Sheer Depravity

December 19, 2013

“The little lady won’t come anymore,” he said. “She grits her teeth and turns me loose for this one. And when I say ‘loose’ I do mean loose! I toss ten-dollar bills around like they were goin’ out of style! Horses, whiskey, women…shit, there’s women in this town that’ll do anything for money.”

The Kentucky Derby is Decadent and Depraved, Hunter S. Thompson

*  *  *

kentuckyderby

I’ve always wanted to use the word ‘depraved’ at some point of time in writing about the Fords. ‘Depravity’ too would be good. In fact, hardly a mention of them might pass without some version of the word being highly appropriate.

I don’t believe I ever have used it however and the reason is simple. For me, the word is owned by Hunter S. Thompson. Any attempt to incorporate it in anything I wrote just seemed like a desperate scream for attention. Look at me! I’m all gonzo!

But frankly, I’m at a loss for a suitable replacement descriptor to attach to what’s been going on, especially recently. lovemoneyHow else do you depict the past week or so? I cannot get ‘a pit of depravity’ out of my head.

“Just money, women love money,” the mayor responded to the hosts of radio talk show ‘Sports Junkies’ who’d asked what he was getting his wife for Christmas. “And get perfume … you give them a couple thousand bucks and they’re happy. Get some treats on the side obviously for her but she says, ‘I want cash honey, I want cash’…Oh yeah, yeah, I get a basket and flowers and a little bit of this and that but at the end of the day, she wants her cash so I give her a nice cheque and we’re all happy.”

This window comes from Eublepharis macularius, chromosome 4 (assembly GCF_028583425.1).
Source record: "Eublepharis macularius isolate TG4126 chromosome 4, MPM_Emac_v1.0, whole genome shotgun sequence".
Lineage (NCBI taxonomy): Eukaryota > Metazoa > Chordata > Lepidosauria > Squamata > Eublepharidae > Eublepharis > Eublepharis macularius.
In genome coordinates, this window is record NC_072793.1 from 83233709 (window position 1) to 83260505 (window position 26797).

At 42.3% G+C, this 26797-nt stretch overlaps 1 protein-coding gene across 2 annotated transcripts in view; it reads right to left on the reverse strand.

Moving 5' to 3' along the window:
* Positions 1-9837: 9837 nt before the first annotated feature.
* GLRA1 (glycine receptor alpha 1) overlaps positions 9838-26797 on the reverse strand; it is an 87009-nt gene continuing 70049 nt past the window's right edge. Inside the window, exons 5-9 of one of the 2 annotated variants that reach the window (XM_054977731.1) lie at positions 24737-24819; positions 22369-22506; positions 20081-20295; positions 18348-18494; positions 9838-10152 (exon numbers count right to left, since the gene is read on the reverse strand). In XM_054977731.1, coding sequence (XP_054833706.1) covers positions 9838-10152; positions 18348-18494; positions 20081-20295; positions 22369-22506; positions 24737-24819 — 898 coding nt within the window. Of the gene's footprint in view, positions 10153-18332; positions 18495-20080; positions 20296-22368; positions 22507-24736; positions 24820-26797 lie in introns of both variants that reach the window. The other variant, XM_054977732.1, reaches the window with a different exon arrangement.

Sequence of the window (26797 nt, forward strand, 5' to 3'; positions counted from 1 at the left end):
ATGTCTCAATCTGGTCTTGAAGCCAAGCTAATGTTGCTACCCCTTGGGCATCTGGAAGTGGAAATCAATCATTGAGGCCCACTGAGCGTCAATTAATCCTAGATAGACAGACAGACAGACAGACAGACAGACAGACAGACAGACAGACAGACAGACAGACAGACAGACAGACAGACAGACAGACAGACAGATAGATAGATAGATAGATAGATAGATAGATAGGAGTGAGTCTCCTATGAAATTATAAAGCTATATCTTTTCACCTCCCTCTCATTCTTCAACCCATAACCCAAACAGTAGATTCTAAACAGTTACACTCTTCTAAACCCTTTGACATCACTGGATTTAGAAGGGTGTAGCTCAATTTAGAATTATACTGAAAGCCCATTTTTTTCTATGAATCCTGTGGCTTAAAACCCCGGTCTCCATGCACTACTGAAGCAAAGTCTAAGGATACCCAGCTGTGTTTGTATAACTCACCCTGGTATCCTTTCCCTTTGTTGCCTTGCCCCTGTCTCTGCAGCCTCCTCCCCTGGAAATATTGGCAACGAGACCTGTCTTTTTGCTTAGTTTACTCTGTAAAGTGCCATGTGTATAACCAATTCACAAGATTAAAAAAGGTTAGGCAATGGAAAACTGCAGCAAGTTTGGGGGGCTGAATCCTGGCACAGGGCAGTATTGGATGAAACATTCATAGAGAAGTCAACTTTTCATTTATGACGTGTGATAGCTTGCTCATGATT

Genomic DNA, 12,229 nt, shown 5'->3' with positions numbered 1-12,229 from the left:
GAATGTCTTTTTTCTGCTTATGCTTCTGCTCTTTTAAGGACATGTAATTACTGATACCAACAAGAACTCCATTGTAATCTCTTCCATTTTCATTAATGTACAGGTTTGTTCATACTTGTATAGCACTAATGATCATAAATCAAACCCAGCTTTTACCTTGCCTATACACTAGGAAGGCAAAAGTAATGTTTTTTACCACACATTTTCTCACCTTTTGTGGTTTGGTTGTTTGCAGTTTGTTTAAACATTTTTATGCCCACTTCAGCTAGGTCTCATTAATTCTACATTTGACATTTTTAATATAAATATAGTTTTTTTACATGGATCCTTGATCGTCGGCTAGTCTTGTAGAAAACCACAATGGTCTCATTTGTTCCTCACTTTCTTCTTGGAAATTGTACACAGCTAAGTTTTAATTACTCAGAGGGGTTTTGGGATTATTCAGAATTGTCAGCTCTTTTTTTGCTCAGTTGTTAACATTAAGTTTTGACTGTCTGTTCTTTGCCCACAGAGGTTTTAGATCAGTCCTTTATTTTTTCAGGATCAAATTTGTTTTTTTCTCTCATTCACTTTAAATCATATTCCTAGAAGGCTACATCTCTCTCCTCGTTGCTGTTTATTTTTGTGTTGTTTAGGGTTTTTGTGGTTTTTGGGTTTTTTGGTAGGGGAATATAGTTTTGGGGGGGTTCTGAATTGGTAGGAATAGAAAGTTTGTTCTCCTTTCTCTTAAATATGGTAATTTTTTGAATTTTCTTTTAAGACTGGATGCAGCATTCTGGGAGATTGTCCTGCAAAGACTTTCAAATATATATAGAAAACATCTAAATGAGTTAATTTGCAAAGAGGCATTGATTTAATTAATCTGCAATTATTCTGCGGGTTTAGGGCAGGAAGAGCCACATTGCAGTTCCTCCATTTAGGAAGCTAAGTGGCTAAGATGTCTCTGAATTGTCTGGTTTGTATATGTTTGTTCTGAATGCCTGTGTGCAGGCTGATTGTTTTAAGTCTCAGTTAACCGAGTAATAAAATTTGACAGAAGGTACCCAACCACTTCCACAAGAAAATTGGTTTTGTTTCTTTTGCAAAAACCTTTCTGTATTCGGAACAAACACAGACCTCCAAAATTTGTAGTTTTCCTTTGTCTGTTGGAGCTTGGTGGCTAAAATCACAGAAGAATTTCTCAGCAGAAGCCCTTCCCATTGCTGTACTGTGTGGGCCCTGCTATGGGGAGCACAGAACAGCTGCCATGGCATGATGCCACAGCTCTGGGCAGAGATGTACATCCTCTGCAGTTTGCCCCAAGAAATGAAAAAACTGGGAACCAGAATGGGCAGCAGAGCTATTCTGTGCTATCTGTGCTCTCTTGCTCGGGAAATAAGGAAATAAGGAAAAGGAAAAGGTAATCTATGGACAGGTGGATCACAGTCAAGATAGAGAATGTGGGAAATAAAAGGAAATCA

This coming just a day after the mayor issued a full retraction and abject apology to the Toronto Star’s Daniel Dale for suggesting Mr. Dale had crept around his backyard, taking pictures of his kids and generally doing what one of those guys there’s a word for does that is the most despicable thing you can really accuse someone of being.

And what? A month after his all he could eat statement?

Set aside, for the moment, the simple lack of social filter that inhibits most people from publicly uttering such depravities even if you do hold those thoughts in your depraved mind. verbaldiarrhea(Yes. I am all in with the word today). Know who you’re talking to, who may be listening to what you’re saying.

It’s about the absolute lack of any sort of moral compass that astounds me. Never mind Oakland, Gertrude Stein (h/t Jude MacDonald and Gord Perks). There is no there there in whatever spots of the brain and soul empathy and shame reside in the body of our Fords.